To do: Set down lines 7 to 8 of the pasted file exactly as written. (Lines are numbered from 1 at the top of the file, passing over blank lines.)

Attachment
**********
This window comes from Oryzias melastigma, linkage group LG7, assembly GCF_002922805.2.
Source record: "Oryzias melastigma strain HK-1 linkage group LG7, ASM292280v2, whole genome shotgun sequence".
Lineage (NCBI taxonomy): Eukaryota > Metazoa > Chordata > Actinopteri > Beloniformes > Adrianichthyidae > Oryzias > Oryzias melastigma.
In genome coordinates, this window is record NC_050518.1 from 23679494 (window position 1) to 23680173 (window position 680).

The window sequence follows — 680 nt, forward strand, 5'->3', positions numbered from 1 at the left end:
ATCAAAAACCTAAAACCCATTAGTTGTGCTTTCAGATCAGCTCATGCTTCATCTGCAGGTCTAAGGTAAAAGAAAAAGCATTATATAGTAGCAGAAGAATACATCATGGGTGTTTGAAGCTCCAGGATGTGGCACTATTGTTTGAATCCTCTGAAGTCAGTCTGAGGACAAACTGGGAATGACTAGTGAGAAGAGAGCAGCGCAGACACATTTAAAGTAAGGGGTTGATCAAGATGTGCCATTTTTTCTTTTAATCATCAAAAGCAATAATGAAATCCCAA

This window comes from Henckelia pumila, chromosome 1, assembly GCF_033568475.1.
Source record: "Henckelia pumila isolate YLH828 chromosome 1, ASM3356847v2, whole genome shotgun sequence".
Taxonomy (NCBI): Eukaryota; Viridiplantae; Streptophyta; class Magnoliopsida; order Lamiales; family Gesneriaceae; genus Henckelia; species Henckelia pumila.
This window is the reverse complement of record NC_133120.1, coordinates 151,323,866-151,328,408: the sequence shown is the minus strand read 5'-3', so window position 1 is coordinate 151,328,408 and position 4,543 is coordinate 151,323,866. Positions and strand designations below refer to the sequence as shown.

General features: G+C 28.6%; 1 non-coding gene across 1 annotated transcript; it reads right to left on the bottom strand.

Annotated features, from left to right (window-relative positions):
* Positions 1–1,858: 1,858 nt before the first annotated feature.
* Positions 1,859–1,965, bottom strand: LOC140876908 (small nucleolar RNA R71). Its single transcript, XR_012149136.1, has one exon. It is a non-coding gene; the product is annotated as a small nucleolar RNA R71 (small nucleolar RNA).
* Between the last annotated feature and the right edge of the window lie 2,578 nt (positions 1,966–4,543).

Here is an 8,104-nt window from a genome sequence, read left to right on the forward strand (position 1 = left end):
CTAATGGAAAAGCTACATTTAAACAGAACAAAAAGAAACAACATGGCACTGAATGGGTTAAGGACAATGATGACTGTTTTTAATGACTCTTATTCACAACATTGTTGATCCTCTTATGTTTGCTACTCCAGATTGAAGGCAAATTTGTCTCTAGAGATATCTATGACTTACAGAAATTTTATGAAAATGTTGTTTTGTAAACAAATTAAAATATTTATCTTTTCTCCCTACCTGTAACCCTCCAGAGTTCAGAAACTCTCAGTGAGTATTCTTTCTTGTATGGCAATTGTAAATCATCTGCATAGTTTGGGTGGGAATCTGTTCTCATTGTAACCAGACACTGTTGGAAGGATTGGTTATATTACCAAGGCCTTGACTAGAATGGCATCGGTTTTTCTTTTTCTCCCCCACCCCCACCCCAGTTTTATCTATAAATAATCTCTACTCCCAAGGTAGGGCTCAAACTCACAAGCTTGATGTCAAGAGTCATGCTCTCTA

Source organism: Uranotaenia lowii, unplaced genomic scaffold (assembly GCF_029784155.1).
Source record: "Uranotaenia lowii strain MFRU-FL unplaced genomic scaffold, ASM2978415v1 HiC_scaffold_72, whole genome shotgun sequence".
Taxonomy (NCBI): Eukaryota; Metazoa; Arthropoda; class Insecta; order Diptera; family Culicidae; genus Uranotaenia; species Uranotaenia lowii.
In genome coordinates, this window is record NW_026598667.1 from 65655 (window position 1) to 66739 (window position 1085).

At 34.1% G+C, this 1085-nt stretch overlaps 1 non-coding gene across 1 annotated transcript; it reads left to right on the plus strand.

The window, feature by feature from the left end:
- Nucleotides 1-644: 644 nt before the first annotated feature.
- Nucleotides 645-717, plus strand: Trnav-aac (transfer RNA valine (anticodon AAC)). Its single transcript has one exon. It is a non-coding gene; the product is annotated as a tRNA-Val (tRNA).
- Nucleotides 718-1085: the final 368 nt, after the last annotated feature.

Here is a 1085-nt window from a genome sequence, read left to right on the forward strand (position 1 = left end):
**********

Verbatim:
This window comes from Henckelia pumila, chromosome 1, assembly GCF_033568475.1.
Source record: "Henckelia pumila isolate YLH828 chromosome 1, ASM3356847v2, whole genome shotgun sequence".